Neonatal Pulmonology 1: Lung Development, Control of Breathing
Christophe Morin, M.Sc. (he/him/his)
Université de Sherbrooke
Universite de Sherbrooke Faculte de Medecine et des Sciences de la Sante
Sherbrooke, Quebec, Canada
Based on our previous results in term lambs, total liquid ventilation (TLV) using perfluorocarbons could decrease ventilation heterogeneity in the extremely premature babies during the immediate transition to extrauterine life.
We aimed to assess tidal volume distribution and regional ventilation delays during TLV using electrical impedance tomography (EIT) for the first 30 min of extrauterine life.
Ten extremely premature lambs (118-120 days, term 147) were born through cesarean section and randomized to receive 6 h of TLV (n = 7) or CMV (n = 3) in the supine position. Neither drainage of lung liquid nor lung aeration was performed before TLV initiation. An EIT electrode belt was placed around the thorax to measure a proxy of tidal volume. EIT recordings were performed during TLV or CMV 10 min after umbilical cord clamping (T10) and at 30 min (T30). Regional tidal volume (VT) distribution was measured in the anterior and posterior half lung regions as a % of total thoracic impedance change. In addition, an anterior (posterior) region ventilation delay was computed as the time to reach 40% of the global maximal change in impedance minus the time to reach 40% of the regional—anterior/posterior—change.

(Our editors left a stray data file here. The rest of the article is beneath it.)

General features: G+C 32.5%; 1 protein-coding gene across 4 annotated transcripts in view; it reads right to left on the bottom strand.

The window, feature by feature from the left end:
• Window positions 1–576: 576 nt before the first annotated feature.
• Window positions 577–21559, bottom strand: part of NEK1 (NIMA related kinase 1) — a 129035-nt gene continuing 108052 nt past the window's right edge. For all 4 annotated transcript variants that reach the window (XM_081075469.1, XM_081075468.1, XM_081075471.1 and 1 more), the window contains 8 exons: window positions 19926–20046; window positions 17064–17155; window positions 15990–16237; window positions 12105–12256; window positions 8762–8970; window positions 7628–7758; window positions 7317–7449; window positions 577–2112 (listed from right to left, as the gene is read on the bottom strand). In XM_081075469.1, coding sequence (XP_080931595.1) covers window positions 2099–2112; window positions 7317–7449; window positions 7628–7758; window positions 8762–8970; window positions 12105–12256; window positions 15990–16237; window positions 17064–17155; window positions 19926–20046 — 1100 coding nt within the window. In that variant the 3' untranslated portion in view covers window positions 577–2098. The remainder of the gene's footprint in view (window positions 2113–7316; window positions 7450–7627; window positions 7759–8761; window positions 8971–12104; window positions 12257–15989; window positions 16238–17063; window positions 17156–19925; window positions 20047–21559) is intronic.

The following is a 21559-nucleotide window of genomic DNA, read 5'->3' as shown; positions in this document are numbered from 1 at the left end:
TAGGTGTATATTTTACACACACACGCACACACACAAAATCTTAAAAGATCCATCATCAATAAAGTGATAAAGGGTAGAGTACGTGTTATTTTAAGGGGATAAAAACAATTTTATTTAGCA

During TLV, VT was mostly distributed in the anterior region, similarly to CMV (table 1). No difference in VT distribution could be detected between T10 and T30 min post-clamping during TLV (table 1). However, there was a significant regional ventilation delay between the posterior and the anterior regions during TLV (table 2). Posterior region received the dense fluid earlier. Such a difference was not apparent in the 3 CMV lambs.
In conclusion, tidal volume mostly distributes in the anterior half of the lungs during the first 30 min of extrauterine life in TLV, when initiated in the absence of lung liquid drainage or aeration. The apparent similar distribution of VT in TLV and CMV, which needs to be confirmed, does not necessarily mean that the underlying mechanisms—distended region with poor compliance vs. atelectasis—are similar. The early, but low volume, filling of the posterior lung region during TLV could mean this region is in a state closer to the upper inflexion point of the pressure-volume curve at the beginning of inspiration. CT-scan imaging studies are under way to complement EIT data on ventilation heterogeneity during TLV.